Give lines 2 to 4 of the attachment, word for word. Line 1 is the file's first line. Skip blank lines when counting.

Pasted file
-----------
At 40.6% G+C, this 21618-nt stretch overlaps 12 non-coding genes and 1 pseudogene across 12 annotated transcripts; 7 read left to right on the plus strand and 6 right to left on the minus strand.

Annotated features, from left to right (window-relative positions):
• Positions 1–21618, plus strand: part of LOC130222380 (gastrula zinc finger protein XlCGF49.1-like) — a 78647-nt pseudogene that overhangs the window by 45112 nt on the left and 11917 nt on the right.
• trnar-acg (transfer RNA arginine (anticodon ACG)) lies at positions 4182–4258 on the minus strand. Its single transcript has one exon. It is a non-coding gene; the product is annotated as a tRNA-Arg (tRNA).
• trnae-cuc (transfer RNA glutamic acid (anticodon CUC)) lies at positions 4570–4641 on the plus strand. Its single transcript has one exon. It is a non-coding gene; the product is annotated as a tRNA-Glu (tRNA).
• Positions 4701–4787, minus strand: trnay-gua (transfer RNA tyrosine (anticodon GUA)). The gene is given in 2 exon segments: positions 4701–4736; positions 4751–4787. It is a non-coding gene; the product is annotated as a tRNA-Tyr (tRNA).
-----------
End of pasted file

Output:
Annotated features, from left to right (window-relative positions):
• Positions 1–21618, plus strand: part of LOC130222380 (gastrula zinc finger protein XlCGF49.1-like) — a 78647-nt pseudogene that overhangs the window by 45112 nt on the left and 11917 nt on the right.
• trnar-acg (transfer RNA arginine (anticodon ACG)) lies at positions 4182–4258 on the minus strand. Its single transcript has one exon. It is a non-coding gene; the product is annotated as a tRNA-Arg (tRNA).